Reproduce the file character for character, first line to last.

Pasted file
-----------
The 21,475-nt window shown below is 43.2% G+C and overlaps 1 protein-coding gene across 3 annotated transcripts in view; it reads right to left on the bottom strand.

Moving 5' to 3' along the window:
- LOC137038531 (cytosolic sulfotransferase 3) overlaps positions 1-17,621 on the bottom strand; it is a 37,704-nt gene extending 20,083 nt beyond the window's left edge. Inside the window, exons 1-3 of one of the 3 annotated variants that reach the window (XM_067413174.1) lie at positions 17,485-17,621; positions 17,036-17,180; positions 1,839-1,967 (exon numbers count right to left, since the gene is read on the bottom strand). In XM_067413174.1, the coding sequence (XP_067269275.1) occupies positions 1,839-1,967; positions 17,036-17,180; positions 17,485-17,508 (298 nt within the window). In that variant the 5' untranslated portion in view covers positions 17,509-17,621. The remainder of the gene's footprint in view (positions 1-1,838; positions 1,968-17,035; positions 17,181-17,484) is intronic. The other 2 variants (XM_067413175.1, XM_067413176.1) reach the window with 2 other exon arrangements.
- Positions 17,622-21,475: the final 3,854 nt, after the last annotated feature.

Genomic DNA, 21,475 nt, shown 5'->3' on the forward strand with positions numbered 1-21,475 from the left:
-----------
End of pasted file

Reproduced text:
The 21,475-nt window shown below is 43.2% G+C and overlaps 1 protein-coding gene across 3 annotated transcripts in view; it reads right to left on the bottom strand.

Moving 5' to 3' along the window:
- LOC137038531 (cytosolic sulfotransferase 3) overlaps positions 1-17,621 on the bottom strand; it is a 37,704-nt gene extending 20,083 nt beyond the window's left edge. Inside the window, exons 1-3 of one of the 3 annotated variants that reach the window (XM_067413174.1) lie at positions 17,485-17,621; positions 17,036-17,180; positions 1,839-1,967 (exon numbers count right to left, since the gene is read on the bottom strand). In XM_067413174.1, the coding sequence (XP_067269275.1) occupies positions 1,839-1,967; positions 17,036-17,180; positions 17,485-17,508 (298 nt within the window). In that variant the 5' untranslated portion in view covers positions 17,509-17,621. The remainder of the gene's footprint in view (positions 1-1,838; positions 1,968-17,035; positions 17,181-17,484) is intronic. The other 2 variants (XM_067413175.1, XM_067413176.1) reach the window with 2 other exon arrangements.
- Positions 17,622-21,475: the final 3,854 nt, after the last annotated feature.

Genomic DNA, 21,475 nt, shown 5'->3' on the forward strand with positions numbered 1-21,475 from the left: